Like most stage productions, musicals demand a certain decorum from the audience. One can hum familiar tunes (softly), tap one’s toes (discreetly), or sway (slightly) to the music, but overt shows of enthusiasm are generally not encouraged.
Richard O’Brien’s The Rocky Horror Show is not your usual stage production or musical, as anyone who has witnessed its performances at the Avon this year already knows. This is a musical where audience participation is encouraged in the form of dress-up, movement and ongoing feedback, all of which have formed a part of the show’s appeal since it first hit the London stage in 1973. But perhaps, under director Donna Feore’s extraordinary attention, this Rocky Horror Show is not your usual Rocky Horror Show either, but a particularly fine production of the zany, far-out and inhibition-releasing cult show.
How can you take it seriously? Brad (Sayer Roberts) and Janet (Jennifer Rider-Shaw), two love-struck but rather inhibited and conventional young people, are caught in a thunderstorm on a dark and fateful night (as hilariously pompous narrator Steve Ross informs us) on their way home from a wedding. One of their car’s tires gets a flat – just outside what appears to be a rather imposing castle. They take shelter in this and soon experience, for better or worse, events far outside what is termed their “comfort zone” as they enter a parallel universe dominated by Transylvanian master Frank N. Furter, (the very embodiment of camp as portrayed by Dan Chameroy), and his followers Riff Raff (Robert Markus), Magenta (Erica Peck) and Columbia (Kimberly-Ann Truong).
In the midst of all this there is the exuberant emergence of Frank’s creation Rocky (George Krissa) and the dark demise of the weird Eddie (Trevor Patt) – neither of which belongs to realistic drama and neither of whom we need to be invested with (though Krissa’s Rocky is undeniably cute).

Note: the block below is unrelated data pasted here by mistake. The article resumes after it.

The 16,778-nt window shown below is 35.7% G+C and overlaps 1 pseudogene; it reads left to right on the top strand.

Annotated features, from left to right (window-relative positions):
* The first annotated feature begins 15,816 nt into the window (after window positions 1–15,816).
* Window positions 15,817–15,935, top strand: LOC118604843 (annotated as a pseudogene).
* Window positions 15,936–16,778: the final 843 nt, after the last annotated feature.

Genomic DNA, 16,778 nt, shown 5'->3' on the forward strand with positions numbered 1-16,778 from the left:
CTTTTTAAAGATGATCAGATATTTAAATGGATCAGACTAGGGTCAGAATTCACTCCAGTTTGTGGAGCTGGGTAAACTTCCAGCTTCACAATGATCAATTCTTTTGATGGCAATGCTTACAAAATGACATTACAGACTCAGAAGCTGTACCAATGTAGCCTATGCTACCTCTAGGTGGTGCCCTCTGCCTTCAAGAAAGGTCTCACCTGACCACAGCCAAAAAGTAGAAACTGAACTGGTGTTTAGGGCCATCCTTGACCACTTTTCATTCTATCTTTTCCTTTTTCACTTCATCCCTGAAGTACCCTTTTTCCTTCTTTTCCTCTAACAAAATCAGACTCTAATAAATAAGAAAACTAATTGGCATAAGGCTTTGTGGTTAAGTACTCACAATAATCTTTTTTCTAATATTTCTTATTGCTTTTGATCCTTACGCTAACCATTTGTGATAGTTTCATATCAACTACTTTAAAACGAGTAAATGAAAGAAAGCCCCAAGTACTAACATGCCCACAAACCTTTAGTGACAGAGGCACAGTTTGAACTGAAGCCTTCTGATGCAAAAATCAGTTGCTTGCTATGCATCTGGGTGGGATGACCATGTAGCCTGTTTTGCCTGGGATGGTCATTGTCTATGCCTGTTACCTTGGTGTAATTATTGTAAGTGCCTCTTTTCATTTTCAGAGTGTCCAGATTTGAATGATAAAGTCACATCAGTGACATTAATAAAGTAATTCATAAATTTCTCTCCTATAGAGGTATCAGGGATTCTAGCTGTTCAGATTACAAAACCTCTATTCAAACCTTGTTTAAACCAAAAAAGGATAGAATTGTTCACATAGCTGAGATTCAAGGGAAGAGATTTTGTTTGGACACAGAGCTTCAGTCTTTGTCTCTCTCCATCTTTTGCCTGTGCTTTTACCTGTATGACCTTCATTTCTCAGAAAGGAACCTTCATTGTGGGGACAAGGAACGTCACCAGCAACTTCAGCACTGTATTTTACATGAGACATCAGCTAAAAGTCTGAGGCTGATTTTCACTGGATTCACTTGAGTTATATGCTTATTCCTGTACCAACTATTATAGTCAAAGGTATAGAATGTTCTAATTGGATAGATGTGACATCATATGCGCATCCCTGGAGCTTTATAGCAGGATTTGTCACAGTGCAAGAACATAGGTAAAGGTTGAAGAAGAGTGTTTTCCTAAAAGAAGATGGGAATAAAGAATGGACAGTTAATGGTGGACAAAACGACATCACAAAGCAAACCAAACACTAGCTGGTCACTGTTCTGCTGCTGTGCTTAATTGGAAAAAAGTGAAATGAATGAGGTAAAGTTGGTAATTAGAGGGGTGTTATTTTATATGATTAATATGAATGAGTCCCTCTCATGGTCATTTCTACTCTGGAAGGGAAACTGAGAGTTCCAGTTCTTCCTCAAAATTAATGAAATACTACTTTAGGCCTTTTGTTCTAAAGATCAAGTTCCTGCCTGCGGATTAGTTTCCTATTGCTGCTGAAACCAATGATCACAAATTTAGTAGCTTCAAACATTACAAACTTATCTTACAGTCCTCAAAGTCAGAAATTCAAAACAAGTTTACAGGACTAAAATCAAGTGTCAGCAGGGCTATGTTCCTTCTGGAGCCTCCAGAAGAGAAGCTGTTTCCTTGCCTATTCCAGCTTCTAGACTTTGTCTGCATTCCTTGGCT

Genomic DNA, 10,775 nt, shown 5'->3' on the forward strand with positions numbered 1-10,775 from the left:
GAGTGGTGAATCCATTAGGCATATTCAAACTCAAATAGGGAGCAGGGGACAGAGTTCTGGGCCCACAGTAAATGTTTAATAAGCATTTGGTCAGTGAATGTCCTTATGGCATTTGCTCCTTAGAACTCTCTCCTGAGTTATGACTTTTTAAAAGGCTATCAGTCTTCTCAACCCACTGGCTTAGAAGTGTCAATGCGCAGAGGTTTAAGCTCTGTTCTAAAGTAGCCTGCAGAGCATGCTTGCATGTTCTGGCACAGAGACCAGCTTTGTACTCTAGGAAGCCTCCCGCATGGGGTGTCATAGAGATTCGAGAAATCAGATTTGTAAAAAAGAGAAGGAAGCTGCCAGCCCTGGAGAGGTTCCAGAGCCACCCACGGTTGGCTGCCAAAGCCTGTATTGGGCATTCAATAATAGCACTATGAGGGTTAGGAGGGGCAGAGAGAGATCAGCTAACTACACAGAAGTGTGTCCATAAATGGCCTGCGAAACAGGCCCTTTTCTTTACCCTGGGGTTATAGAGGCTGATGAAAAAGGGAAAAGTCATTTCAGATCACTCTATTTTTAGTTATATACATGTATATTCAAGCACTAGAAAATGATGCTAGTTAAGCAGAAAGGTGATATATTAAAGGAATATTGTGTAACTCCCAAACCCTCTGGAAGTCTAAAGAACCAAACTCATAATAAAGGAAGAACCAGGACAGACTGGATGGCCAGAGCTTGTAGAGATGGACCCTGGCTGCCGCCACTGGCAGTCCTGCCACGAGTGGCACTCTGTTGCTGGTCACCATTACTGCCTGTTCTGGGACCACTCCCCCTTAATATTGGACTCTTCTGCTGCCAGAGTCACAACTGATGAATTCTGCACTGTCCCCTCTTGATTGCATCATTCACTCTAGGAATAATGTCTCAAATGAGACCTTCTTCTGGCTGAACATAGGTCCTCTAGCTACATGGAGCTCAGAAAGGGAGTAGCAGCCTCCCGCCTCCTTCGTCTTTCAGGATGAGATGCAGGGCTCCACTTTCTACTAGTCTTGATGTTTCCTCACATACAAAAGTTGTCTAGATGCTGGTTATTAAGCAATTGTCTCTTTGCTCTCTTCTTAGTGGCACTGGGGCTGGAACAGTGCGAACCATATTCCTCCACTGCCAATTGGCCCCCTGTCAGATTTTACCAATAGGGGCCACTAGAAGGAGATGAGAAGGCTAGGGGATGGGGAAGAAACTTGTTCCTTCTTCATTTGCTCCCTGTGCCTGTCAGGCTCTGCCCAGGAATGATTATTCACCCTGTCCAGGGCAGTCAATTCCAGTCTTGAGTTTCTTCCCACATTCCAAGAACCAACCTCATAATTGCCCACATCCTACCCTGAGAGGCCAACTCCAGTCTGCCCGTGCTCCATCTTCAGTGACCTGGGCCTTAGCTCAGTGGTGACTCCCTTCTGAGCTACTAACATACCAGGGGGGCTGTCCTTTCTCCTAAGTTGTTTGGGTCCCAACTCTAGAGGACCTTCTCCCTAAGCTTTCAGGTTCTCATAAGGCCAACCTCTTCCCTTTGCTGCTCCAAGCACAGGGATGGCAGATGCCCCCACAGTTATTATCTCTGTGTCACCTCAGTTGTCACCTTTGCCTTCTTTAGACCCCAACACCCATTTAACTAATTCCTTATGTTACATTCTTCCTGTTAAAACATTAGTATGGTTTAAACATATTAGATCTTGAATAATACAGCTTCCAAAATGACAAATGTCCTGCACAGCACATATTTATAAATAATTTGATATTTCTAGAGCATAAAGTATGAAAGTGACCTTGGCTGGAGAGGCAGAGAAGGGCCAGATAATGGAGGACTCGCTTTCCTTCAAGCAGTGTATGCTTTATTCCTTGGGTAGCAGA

What goes on in the castle stays in the castle (despite the best efforts of Dr. Everett Scott, played by Trevor Patt) but it proves to be a lot of fun while it lasts. Regrettably nothing lasts forever and, all too soon, Frank’s extraterrestrial tenure ends as his mission on earth – whatever it was – comes to its conclusion.
Did I mention the music?
Weeks after the show, you will remember Erica Peck’s wonderfully elegiac Science Fiction, along with the company’s irresistible Time Warp, the Frankenstein-allusive I Can Make you A Man, Brad’s Once in a While, and the truly evocative I’m Coming Home – not to mention all the other suggestive and pop- culture-literate songs that are an integral part of the show. The sets by Michael Gianfrancesco, costumes by Dana Osborne, and music direction by Laura Burton all complement the action in ways that are outstanding without being intrusive, allowing the story, with all its weird twists, to play out to maximum effect.
It is part of Feore’s magic to be able to elicit consistently fine performances from all of her cast and Rocky Horror Show is no exception in this regard. Personally I found Steve Ross’ Narrator particularly hilarious, Kimberly-Ann Truong’s Columbia especially brilliant and amazing in its unpredictable antics and George Krissa’s beguiling new man Rocky outstandingly appealing, but you will probably also have favorites in this strong ensemble performance.
Once you have experienced The Rocky Horror Show once you may want to do so again… and again. It’s a musical a lot of people like to be involved with, and Donna Feore’s production of it is a great opportunity to either start or continue this personal tradition!
Richard O’Brien’s The Rocky Horror Show continues at the Avon Theatre